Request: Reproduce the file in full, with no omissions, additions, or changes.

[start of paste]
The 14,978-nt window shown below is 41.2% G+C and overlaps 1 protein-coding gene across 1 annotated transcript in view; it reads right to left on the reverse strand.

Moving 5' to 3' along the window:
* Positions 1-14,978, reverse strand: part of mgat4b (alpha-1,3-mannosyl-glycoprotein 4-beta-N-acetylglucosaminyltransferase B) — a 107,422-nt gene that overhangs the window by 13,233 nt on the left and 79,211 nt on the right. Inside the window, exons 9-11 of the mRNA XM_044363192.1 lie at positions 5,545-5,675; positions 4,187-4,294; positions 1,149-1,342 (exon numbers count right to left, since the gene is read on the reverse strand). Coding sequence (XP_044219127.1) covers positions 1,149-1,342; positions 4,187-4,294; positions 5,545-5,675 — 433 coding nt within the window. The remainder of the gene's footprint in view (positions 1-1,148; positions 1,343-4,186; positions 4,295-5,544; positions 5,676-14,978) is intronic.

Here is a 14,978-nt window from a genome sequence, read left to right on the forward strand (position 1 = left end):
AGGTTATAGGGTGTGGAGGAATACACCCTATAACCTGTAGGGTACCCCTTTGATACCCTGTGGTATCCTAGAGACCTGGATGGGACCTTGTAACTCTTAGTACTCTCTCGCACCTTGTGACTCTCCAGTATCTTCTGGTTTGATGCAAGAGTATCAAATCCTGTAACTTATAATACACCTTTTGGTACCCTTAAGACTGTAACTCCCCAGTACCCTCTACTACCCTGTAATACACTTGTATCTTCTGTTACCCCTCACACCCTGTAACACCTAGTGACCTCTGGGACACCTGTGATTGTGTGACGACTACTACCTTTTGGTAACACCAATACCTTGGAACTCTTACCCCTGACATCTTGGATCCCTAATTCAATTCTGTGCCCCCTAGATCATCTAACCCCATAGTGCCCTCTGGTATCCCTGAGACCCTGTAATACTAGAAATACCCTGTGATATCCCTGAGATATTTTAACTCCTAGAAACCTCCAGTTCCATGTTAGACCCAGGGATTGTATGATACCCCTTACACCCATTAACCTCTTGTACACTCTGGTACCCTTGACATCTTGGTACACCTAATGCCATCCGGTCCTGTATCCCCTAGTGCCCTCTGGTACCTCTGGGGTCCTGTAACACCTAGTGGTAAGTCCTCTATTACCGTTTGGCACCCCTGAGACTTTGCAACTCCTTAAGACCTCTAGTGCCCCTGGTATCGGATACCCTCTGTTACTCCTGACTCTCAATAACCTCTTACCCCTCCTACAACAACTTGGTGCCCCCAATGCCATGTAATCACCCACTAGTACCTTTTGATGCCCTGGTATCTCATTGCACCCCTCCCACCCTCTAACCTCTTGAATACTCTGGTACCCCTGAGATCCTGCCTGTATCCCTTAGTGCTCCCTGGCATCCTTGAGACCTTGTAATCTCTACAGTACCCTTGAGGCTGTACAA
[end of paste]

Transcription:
The 14,978-nt window shown below is 41.2% G+C and overlaps 1 protein-coding gene across 1 annotated transcript in view; it reads right to left on the reverse strand.

Moving 5' to 3' along the window:
* Positions 1-14,978, reverse strand: part of mgat4b (alpha-1,3-mannosyl-glycoprotein 4-beta-N-acetylglucosaminyltransferase B) — a 107,422-nt gene that overhangs the window by 13,233 nt on the left and 79,211 nt on the right. Inside the window, exons 9-11 of the mRNA XM_044363192.1 lie at positions 5,545-5,675; positions 4,187-4,294; positions 1,149-1,342 (exon numbers count right to left, since the gene is read on the reverse strand). Coding sequence (XP_044219127.1) covers positions 1,149-1,342; positions 4,187-4,294; positions 5,545-5,675 — 433 coding nt within the window. The remainder of the gene's footprint in view (positions 1-1,148; positions 1,343-4,186; positions 4,295-5,544; positions 5,676-14,978) is intronic.

Here is a 14,978-nt window from a genome sequence, read left to right on the forward strand (position 1 = left end):
AGGTTATAGGGTGTGGAGGAATACACCCTATAACCTGTAGGGTACCCCTTTGATACCCTGTGGTATCCTAGAGACCTGGATGGGACCTTGTAACTCTTAGTACTCTCTCGCACCTTGTGACTCTCCAGTATCTTCTGGTTTGATGCAAGAGTATCAAATCCTGTAACTTATAATACACCTTTTGGTACCCTTAAGACTGTAACTCCCCAGTACCCTCTACTACCCTGTAATACACTTGTATCTTCTGTTACCCCTCACACCCTGTAACACCTAGTGACCTCTGGGACACCTGTGATTGTGTGACGACTACTACCTTTTGGTAACACCAATACCTTGGAACTCTTACCCCTGACATCTTGGATCCCTAATTCAATTCTGTGCCCCCTAGATCATCTAACCCCATAGTGCCCTCTGGTATCCCTGAGACCCTGTAATACTAGAAATACCCTGTGATATCCCTGAGATATTTTAACTCCTAGAAACCTCCAGTTCCATGTTAGACCCAGGGATTGTATGATACCCCTTACACCCATTAACCTCTTGTACACTCTGGTACCCTTGACATCTTGGTACACCTAATGCCATCCGGTCCTGTATCCCCTAGTGCCCTCTGGTACCTCTGGGGTCCTGTAACACCTAGTGGTAAGTCCTCTATTACCGTTTGGCACCCCTGAGACTTTGCAACTCCTTAAGACCTCTAGTGCCCCTGGTATCGGATACCCTCTGTTACTCCTGACTCTCAATAACCTCTTACCCCTCCTACAACAACTTGGTGCCCCCAATGCCATGTAATCACCCACTAGTACCTTTTGATGCCCTGGTATCTCATTGCACCCCTCCCACCCTCTAACCTCTTGAATACTCTGGTACCCCTGAGATCCTGCCTGTATCCCTTAGTGCTCCCTGGCATCCTTGAGACCTTGTAATCTCTACAGTACCCTTGAGGCTGTACAA